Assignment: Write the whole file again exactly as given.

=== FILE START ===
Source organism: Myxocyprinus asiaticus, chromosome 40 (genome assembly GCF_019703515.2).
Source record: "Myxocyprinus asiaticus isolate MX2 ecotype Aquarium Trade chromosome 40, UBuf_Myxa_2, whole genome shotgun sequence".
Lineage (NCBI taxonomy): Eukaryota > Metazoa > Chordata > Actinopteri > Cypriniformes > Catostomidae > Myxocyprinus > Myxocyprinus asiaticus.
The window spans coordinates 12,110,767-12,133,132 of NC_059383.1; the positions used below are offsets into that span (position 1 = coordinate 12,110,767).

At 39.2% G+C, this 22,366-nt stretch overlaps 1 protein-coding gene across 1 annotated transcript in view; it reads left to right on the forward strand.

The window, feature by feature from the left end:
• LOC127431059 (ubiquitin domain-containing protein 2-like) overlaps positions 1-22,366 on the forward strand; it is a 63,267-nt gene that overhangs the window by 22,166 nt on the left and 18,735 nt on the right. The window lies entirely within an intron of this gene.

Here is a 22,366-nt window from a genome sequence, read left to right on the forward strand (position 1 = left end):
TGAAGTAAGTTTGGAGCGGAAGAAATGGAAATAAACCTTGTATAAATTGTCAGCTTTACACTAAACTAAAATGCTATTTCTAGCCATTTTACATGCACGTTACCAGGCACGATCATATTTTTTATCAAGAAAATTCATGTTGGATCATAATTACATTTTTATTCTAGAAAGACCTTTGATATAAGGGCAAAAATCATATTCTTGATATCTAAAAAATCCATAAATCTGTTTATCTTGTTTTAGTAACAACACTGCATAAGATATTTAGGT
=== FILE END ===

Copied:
Source organism: Myxocyprinus asiaticus, chromosome 40 (genome assembly GCF_019703515.2).
Source record: "Myxocyprinus asiaticus isolate MX2 ecotype Aquarium Trade chromosome 40, UBuf_Myxa_2, whole genome shotgun sequence".
Lineage (NCBI taxonomy): Eukaryota > Metazoa > Chordata > Actinopteri > Cypriniformes > Catostomidae > Myxocyprinus > Myxocyprinus asiaticus.
The window spans coordinates 12,110,767-12,133,132 of NC_059383.1; the positions used below are offsets into that span (position 1 = coordinate 12,110,767).

At 39.2% G+C, this 22,366-nt stretch overlaps 1 protein-coding gene across 1 annotated transcript in view; it reads left to right on the forward strand.

The window, feature by feature from the left end:
• LOC127431059 (ubiquitin domain-containing protein 2-like) overlaps positions 1-22,366 on the forward strand; it is a 63,267-nt gene that overhangs the window by 22,166 nt on the left and 18,735 nt on the right. The window lies entirely within an intron of this gene.

Here is a 22,366-nt window from a genome sequence, read left to right on the forward strand (position 1 = left end):
TGAAGTAAGTTTGGAGCGGAAGAAATGGAAATAAACCTTGTATAAATTGTCAGCTTTACACTAAACTAAAATGCTATTTCTAGCCATTTTACATGCACGTTACCAGGCACGATCATATTTTTTATCAAGAAAATTCATGTTGGATCATAATTACATTTTTATTCTAGAAAGACCTTTGATATAAGGGCAAAAATCATATTCTTGATATCTAAAAAATCCATAAATCTGTTTATCTTGTTTTAGTAACAACACTGCATAAGATATTTAGGT